In the Upper Room on the night of the betrayal, Jesus dropped a bombshell.
He told the Twelve: “One of you shall betray me.”
The Biblical record goes on to tell us that Judas Iscariot, of the twelve apostles, sold His Savior for 30 pieces of silver.
It is to the credit of the other disciples that they each ask: “Is it I?”
They had a handle on the doctrine of original sin. Each one knew he had it in him. They understood there were hibernating snakes coiled in every heart.
The house of my neighbor’s life blows up all over the newspapers and I may smugly think I am above such a thing.
But my house too is built of wood and thatched with straw. I have as much dynamite in my basement as he has in his.
Nor is any length of obedient service in the kingdom a guarantee against treachery and betrayal. St. Paul himself voiced his concern that, after preaching to others, he himself might become a castaway.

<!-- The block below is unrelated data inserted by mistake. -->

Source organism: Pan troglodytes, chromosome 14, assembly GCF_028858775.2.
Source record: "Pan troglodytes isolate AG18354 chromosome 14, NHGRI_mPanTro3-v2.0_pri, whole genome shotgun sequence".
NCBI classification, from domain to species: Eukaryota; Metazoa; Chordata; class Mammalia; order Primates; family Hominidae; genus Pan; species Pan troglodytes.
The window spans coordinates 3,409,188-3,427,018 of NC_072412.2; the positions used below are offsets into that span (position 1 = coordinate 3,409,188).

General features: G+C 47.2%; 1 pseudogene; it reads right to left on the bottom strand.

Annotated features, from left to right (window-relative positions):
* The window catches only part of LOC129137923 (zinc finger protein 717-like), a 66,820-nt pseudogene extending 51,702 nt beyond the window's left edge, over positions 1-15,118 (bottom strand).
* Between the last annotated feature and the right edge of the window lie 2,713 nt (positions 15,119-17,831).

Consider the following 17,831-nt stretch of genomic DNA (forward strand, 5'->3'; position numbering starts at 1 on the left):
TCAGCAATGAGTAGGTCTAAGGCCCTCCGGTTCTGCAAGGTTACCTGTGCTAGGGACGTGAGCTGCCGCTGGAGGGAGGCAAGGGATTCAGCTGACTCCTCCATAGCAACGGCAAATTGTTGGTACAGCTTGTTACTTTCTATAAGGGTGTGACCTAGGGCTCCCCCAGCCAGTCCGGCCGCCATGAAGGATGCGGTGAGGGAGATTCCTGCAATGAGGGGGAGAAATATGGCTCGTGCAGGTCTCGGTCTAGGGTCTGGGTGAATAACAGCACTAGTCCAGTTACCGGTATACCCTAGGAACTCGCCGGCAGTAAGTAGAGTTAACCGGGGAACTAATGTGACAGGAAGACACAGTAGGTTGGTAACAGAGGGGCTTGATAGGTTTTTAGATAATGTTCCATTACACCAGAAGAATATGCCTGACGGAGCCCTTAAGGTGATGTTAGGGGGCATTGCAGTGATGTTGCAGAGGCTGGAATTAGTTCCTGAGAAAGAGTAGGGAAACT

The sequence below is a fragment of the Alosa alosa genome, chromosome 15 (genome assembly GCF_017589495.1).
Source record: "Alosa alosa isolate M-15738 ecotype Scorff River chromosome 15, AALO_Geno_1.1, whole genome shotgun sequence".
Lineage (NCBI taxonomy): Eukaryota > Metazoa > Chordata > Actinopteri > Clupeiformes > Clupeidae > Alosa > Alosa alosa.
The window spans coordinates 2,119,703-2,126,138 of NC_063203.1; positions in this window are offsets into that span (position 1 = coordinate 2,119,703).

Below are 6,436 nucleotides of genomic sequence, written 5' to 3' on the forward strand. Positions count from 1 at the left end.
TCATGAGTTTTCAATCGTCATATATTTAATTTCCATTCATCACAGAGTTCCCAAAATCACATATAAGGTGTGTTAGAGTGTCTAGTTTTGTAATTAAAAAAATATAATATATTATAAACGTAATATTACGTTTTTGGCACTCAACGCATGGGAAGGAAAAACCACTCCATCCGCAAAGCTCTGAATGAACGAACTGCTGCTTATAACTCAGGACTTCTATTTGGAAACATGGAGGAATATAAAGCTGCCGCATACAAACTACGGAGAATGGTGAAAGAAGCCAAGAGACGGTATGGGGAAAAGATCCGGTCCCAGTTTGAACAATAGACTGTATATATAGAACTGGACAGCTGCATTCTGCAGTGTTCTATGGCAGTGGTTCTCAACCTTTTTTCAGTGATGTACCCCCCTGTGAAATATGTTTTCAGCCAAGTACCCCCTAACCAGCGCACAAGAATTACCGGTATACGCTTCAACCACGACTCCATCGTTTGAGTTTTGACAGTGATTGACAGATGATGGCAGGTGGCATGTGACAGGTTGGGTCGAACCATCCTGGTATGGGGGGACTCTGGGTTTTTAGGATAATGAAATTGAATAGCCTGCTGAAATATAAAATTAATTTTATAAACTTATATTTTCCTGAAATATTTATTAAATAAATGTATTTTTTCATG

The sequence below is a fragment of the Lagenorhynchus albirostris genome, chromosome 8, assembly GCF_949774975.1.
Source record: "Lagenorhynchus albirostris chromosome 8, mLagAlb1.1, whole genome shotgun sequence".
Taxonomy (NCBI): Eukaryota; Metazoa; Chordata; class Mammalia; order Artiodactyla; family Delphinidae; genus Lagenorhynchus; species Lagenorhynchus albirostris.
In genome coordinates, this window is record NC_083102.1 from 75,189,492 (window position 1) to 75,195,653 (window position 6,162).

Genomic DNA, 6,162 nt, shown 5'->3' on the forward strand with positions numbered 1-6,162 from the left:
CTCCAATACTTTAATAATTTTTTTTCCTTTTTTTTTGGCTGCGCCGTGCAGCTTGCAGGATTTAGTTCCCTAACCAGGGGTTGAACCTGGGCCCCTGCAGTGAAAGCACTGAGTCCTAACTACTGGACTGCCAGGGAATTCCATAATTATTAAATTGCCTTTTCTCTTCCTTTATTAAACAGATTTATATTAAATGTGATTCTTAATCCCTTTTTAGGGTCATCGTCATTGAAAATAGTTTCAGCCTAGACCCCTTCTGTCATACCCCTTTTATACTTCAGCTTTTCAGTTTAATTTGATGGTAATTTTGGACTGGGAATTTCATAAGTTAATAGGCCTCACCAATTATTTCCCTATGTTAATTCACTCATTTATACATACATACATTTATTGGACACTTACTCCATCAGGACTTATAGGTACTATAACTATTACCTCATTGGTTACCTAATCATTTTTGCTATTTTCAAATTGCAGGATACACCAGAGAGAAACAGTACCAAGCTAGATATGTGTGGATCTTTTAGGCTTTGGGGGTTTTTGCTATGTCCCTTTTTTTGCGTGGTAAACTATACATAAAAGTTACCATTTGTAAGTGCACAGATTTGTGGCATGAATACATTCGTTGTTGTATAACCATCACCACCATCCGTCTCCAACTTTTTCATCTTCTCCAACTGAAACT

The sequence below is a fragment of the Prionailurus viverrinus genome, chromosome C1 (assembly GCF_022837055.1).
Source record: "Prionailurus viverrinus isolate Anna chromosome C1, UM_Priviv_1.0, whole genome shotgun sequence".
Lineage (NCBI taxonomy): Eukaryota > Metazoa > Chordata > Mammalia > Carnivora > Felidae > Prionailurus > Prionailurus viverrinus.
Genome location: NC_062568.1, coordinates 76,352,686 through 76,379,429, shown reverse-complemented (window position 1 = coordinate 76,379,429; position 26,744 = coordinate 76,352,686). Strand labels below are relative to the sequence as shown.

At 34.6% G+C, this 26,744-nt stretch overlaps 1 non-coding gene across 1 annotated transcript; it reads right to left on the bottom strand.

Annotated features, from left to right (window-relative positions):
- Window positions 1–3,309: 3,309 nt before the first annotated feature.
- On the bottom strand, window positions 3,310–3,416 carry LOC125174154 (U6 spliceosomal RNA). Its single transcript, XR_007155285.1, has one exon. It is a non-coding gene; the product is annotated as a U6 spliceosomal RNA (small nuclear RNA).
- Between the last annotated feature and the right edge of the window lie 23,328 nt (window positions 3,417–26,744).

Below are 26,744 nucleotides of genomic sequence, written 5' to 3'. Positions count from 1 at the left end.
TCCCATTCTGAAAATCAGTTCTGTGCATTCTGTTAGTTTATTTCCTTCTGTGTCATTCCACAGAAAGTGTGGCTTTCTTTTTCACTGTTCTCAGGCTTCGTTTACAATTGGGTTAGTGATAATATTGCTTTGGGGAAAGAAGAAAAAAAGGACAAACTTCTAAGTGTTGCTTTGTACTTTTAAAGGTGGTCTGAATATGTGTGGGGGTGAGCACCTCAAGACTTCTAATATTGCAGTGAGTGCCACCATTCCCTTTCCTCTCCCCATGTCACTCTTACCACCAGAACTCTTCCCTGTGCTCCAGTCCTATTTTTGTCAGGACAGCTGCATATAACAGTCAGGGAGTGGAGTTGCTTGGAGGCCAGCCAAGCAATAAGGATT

Many a ship comes safely halfway around the world only to be broken to pieces in a storm just off the shore of home.
John Bunyan wrote in Pilgrim’s Progress that there is a back door to hell form the very gate of heaven.
Christ alone can guard the castle of our heart from things that attack from the outside or rise up from within.
When the heart is false, everything else goes bad in our hands too. Then we break faith on a hundred levels – with God and with each other.
“The heart is deceitful above all things and desperately wicked,” wrote the prophet Jeremiah. “Who can know it?”
The truth is, we can’t “know it,” or understand it, or dissect it. Sin was not meant to be analyzed but renounced, repented of, pardoned.
The lesson of two people who played false with God Himself is the subject of this morning’s portion of Acts.
God graciously guard your heart and mine!